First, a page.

Primary and Secondary School Teachers
Primary and secondary education includes grades K through 12, and schools may be organized into elementary schools, middle schools and high schools. Requirements for being a public teacher in these institutions include a college degree and completing the state’s licensure requirements. Private schools often require a bachelor’s degree, but there is generally no requirement for licensure.
Educational requirements for teachers in public primary and secondary schools are established by each state, but often vary depending on what grade and subject a teacher wants to teach. Some states require a degree in education or teaching, while others make no requirements for subject. States that don’t require a bachelor’s degree in education often require the completion of a teacher education program after a bachelor’s degree has been awarded. In some states, the nature of the curriculum will orient towards a certain age of student. And in most states, teaching a single subject in later grades (English or mathematics, for instance) requires a certain amount of education specific to that subject.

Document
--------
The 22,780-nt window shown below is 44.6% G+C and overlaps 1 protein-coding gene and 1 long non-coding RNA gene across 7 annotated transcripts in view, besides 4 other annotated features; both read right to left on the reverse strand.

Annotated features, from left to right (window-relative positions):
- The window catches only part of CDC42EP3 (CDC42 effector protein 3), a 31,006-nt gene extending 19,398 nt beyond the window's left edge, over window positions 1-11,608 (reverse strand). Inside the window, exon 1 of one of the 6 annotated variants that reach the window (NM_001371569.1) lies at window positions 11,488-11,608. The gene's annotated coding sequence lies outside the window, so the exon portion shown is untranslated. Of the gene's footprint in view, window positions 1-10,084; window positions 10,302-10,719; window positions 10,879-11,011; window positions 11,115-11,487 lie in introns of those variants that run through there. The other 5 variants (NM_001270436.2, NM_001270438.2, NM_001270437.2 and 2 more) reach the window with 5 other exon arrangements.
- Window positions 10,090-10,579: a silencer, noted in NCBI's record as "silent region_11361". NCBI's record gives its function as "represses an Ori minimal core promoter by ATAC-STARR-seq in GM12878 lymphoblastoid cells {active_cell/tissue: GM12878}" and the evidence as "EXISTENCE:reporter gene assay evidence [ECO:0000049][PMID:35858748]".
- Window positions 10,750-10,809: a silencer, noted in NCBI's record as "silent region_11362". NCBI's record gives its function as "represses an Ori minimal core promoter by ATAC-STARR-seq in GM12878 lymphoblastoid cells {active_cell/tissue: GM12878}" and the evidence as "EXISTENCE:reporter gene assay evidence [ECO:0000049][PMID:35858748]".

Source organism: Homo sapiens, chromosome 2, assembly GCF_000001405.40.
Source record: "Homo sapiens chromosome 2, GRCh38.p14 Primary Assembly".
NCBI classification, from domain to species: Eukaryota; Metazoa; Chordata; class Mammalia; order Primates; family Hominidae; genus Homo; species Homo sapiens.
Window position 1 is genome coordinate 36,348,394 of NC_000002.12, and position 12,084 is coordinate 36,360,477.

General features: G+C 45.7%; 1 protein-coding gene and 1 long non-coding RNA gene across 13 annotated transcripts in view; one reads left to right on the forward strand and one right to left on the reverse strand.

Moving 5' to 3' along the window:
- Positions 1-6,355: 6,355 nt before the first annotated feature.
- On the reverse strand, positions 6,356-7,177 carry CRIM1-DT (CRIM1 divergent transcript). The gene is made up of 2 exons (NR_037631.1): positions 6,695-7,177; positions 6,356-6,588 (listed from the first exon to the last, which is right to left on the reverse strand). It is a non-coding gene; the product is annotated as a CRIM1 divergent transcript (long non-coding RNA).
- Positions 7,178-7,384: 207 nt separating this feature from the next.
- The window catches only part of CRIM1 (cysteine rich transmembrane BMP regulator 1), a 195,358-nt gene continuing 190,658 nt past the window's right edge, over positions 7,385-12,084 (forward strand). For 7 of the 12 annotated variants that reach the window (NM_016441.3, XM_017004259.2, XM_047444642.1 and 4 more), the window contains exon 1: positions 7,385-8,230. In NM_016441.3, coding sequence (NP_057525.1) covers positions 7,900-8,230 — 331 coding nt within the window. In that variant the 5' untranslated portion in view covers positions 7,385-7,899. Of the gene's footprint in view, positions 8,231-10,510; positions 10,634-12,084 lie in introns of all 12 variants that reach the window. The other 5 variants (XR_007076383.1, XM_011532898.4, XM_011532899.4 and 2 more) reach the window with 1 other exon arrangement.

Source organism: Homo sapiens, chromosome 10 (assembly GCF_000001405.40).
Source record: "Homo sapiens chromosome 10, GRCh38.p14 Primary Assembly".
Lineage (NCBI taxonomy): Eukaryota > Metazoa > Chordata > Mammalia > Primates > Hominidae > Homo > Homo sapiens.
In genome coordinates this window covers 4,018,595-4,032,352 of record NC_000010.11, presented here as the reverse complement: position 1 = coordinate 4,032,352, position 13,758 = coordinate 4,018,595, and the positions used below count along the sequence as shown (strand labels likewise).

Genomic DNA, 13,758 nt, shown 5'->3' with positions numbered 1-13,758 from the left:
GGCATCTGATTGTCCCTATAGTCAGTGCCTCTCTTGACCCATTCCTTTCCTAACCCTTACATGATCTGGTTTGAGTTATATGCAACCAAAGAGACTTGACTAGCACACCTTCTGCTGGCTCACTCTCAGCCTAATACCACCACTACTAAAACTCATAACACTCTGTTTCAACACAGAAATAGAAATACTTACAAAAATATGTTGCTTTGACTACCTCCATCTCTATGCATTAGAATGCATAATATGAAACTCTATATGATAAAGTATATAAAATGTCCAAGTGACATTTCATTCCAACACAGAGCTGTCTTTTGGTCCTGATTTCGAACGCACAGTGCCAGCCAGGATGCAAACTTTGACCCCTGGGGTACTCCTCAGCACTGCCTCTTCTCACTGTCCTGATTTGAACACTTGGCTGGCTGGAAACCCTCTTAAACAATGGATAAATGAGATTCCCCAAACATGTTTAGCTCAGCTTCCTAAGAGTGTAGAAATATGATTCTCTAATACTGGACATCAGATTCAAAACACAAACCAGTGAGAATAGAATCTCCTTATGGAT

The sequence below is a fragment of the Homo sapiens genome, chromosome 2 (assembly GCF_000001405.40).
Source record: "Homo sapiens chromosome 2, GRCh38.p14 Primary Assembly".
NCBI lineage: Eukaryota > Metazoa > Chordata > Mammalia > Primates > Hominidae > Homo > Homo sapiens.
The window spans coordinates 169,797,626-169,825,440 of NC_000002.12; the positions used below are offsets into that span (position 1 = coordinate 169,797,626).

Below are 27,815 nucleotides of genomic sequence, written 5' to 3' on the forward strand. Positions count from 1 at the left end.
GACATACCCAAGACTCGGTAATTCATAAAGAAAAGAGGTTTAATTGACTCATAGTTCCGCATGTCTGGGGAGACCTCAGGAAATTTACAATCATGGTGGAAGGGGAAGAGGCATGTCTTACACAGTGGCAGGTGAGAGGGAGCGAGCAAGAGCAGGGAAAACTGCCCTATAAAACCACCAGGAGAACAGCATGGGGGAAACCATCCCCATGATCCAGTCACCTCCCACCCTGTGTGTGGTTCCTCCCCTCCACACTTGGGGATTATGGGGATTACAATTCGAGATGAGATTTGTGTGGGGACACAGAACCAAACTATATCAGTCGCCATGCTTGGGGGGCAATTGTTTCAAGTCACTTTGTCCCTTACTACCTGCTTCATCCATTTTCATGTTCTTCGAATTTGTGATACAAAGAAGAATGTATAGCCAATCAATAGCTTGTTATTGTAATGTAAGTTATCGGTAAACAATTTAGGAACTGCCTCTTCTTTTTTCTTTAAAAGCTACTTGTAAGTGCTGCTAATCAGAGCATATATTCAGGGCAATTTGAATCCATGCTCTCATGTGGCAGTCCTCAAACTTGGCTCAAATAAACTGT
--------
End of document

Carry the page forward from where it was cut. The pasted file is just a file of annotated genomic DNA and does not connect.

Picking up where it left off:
Colleges and universities – everything from junior colleges, to Ivy League institutions to trade and vocational schools – need qualified instructors to give their students the highest quality education. Accredited colleges and universities look for advanced degrees, often master’s or doctorate degrees, in a specialty area for tenured positions, although associate professor positions may be available for individuals with bachelor’s degrees. Most university positions come with an expectation for research and publishing, and active participation in activities designed to earn the institution grants, donations or other funding. While the income, benefits and prestige from being a university instructor are often good, competition for these positions can be stiff.